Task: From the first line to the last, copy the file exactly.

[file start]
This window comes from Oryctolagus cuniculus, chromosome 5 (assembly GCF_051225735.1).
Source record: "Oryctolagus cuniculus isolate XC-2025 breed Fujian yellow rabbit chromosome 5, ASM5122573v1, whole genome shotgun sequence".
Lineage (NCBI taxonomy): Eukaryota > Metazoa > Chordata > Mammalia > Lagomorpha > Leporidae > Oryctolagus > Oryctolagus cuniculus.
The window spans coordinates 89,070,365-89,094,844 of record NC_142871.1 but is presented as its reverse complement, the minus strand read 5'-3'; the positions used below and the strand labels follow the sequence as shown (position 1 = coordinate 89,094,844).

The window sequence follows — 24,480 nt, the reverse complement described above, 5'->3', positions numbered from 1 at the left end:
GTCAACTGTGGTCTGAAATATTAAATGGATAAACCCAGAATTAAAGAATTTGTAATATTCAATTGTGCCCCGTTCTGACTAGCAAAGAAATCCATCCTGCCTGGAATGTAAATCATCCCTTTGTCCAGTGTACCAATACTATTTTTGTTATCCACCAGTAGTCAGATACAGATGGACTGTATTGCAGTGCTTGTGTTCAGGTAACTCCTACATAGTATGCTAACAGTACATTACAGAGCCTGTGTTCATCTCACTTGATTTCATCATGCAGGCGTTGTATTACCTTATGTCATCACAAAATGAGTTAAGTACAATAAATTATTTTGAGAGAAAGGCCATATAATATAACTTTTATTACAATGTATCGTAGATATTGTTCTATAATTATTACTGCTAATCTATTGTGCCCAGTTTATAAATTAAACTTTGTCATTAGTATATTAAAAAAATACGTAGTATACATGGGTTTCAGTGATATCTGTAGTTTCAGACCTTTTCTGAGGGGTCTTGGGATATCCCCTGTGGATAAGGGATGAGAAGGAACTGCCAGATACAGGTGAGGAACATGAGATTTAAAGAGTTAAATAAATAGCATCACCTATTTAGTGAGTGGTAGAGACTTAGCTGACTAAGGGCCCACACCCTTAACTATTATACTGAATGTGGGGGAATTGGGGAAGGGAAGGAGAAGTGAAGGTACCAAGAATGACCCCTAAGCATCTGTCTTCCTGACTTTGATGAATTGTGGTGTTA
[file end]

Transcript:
This window comes from Oryctolagus cuniculus, chromosome 5 (assembly GCF_051225735.1).
Source record: "Oryctolagus cuniculus isolate XC-2025 breed Fujian yellow rabbit chromosome 5, ASM5122573v1, whole genome shotgun sequence".
Lineage (NCBI taxonomy): Eukaryota > Metazoa > Chordata > Mammalia > Lagomorpha > Leporidae > Oryctolagus > Oryctolagus cuniculus.
The window spans coordinates 89,070,365-89,094,844 of record NC_142871.1 but is presented as its reverse complement, the minus strand read 5'-3'; the positions used below and the strand labels follow the sequence as shown (position 1 = coordinate 89,094,844).

The window sequence follows — 24,480 nt, the reverse complement described above, 5'->3', positions numbered from 1 at the left end:
GTCAACTGTGGTCTGAAATATTAAATGGATAAACCCAGAATTAAAGAATTTGTAATATTCAATTGTGCCCCGTTCTGACTAGCAAAGAAATCCATCCTGCCTGGAATGTAAATCATCCCTTTGTCCAGTGTACCAATACTATTTTTGTTATCCACCAGTAGTCAGATACAGATGGACTGTATTGCAGTGCTTGTGTTCAGGTAACTCCTACATAGTATGCTAACAGTACATTACAGAGCCTGTGTTCATCTCACTTGATTTCATCATGCAGGCGTTGTATTACCTTATGTCATCACAAAATGAGTTAAGTACAATAAATTATTTTGAGAGAAAGGCCATATAATATAACTTTTATTACAATGTATCGTAGATATTGTTCTATAATTATTACTGCTAATCTATTGTGCCCAGTTTATAAATTAAACTTTGTCATTAGTATATTAAAAAAATACGTAGTATACATGGGTTTCAGTGATATCTGTAGTTTCAGACCTTTTCTGAGGGGTCTTGGGATATCCCCTGTGGATAAGGGATGAGAAGGAACTGCCAGATACAGGTGAGGAACATGAGATTTAAAGAGTTAAATAAATAGCATCACCTATTTAGTGAGTGGTAGAGACTTAGCTGACTAAGGGCCCACACCCTTAACTATTATACTGAATGTGGGGGAATTGGGGAAGGGAAGGAGAAGTGAAGGTACCAAGAATGACCCCTAAGCATCTGTCTTCCTGACTTTGATGAATTGTGGTGTTA